The new Zipp 404 and 808 NSW Disc-Brake Carbon Clinchers are focused more on on-road speed, and thus are meant to be paired with 25mm-wide tubeless tires. Photo: James Huang.
Zipp is going tubeless with all of its disc-compatible carbon clinchers, with a 21mm-wide inner width on the 202 and 303 (at left) models, and a slightly narrower 19mm width on the 404 and 808 (at right). Photo: James Huang.
All of Zipp’s NSW-level wheels use a sawtooth-like dimple pattern that Zipp claims is more aerodynamically stable (especially in high-angle crosswinds) than its standard dimple layout. Graphics are also printed directly on to the rim surface instead of with vinyl decals. Photo: James Huang.
All NSW-level Zipp get a new disc-compatible version of the company’s Cognition hubset, which uses the same magnetic, low-friction Axial Clutch drive mechanism as the rim-brake variants. Standard J-bend spokes (24-hold front and rear) are used for easier replacement if needed. Photo: James Huang.
All of the new disc-compatible Cognition hubs also get swappable end caps for use with quick-release or thru-axle frame fitments. Rear hubs are offered with SRAM/Shimano, SRAM XD, or Campagnolo-compatible freehub bodies. Photo: James Huang.
Riders with less extravagent budgets can instead opt for Zipp’s new Firecrest-level disc-compatible carbon clinchers. Standard dimple patterns are used across the board, along with vinyl decals and Zipp’s 77/177D disc hubsets. Prices range from US$2500 / £2200 / €2600 to US$2800 / £2460 / €2900. Photo: James Huang.
Just as on the higher-end Cognition Disc hubs, end caps on Zipp’s 77/177D hubs can be easily swapped between common quick-release and thru-axle fitments, and driver bodies are available for Shimano/SRAM, SRAM XD, and Campagnolo cassettes. The 77/177D hubs use a conventional pawl-type freehub mechanism, though, a six-bolt rotor interface, and straight-pull spokes. Photo: James Huang.
The 58mm-deep 404 Firecrest Disc-Brake Carbon Clinchers will also be offered in a 650b version for riders who want to use high-volume Road Plus tires, or shorter riders that want a high-performance disc-compatible wheelset to use on bikes built around that smaller wheel diameter. Photo: James Huang.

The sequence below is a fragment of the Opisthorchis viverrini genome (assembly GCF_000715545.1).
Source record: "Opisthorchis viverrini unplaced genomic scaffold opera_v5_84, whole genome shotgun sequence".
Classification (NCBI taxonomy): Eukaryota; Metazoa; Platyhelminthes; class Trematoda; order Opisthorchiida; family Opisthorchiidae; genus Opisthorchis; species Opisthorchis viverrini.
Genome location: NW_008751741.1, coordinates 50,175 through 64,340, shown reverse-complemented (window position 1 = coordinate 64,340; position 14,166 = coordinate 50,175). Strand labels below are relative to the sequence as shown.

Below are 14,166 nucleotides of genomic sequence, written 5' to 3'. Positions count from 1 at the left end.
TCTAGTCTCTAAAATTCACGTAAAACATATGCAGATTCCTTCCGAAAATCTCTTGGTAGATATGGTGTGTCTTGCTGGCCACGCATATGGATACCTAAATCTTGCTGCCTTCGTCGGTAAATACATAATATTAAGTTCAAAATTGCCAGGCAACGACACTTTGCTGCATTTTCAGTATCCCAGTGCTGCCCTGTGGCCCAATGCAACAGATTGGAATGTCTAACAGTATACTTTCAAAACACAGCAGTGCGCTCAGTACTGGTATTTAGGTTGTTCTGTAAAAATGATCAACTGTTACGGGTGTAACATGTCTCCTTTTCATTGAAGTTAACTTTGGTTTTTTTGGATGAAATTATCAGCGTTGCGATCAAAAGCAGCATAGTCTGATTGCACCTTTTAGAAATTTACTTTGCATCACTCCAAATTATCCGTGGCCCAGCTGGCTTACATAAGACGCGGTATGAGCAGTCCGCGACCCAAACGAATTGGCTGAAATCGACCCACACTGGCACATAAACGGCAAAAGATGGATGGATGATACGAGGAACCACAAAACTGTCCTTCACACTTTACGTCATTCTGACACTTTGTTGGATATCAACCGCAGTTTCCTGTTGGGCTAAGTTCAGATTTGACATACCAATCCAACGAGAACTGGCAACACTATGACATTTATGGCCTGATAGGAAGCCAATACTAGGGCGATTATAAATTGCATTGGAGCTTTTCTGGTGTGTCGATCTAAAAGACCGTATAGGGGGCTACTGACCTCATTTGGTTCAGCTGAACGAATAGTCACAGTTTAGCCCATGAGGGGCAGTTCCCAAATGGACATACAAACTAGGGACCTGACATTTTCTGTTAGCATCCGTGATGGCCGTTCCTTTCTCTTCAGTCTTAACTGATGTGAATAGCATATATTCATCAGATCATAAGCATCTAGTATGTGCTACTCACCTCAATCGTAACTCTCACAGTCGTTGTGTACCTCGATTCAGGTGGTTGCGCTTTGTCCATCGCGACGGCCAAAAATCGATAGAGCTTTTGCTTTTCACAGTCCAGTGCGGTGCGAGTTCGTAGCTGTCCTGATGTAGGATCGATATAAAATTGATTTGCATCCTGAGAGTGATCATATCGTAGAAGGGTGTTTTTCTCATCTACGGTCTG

Although the 21mm-wide internal rim width on the Zipp 404 Firecrest Disc-Brake Carbon Clincher should offer pretty good casing support for 40-50mm-wide Road Plus tires, the company isn’t making any aerodynamic claims with that configuration. Photo: James Huang.
Zipp’s new SL-70 Ergo carbon fiber handlebar boasts an impressive 205g, a versatile variable-radius bend, and slightly sweptback, flattened tops that promise good comfort on long climbs. Retail price will be US$275 / £259 / €302 when it becomes available in November. Photo: James Huang.
Zipp says its new variable-radius bend offers a greater range of comfortable hand positions than bends that dictate just a single ideal location (just as Bontrager did when it introduced the “VR” design in 2006). All three sizes of the new SL-70 Ergo bar (40, 42, and 44cm) have the same 70mm reach and 128mm drop dimensions. Photo: James Huang.
The flattened, sweptback tops distribute the load on your hands over a larger area relative to most round-profile bars to help reduce pressure. Photo: James Huang.
The broad channel is wide enough to easily hide away both shifter and brake housings. Photo: James Huang.
Clever Standard’s Original Tool are two tyre levers that join together to make chain master link removal pliers. They work with all speed chains. Photo by David Rome.
Also from Clever Standard is the the new Clever Stand. It’s a tyre lever that doubles as an all important selfie stand. Photo by David Rome.
This is one of the cooler chain tools I’ve seen. The tool works with the Original Tool or a 15mm wrench to make a crazily compact chain breaker. The chain breaker captures the chain, meaning no wrongly set pins or broken tool pins. It will work with all multi-speed chains. Photo by David Rome.
Built for the urban environment, these pedals from ‘Moto’ add a touch of custom style. The contact surface is effectively just grip tape and so can be printed on. Photo by David Rome.
An expanded view of how the Moto pedals work. Photo by David Rome.
Eurobike, the only place where you’ll see a penny farthing negotiating hoards of people. Photo by David Rome.
Not new, but the Ritchey Break-Away continues to be worth a share. Pictured is the carbon road version inside its included case. Once assembled, you have a pretty normal road bike to ride. Photo by David Rome.
Enduro has been making suspension fork seals for 15 years. The American company invested heavily in the design of its latest two-piece seal. Using a polyurethane scrapper and a bottom oil seal, these claim to outlast, out perform and out ride other options. They’re available in sizes to suit most common mountain bike forks. Photo by David Rome.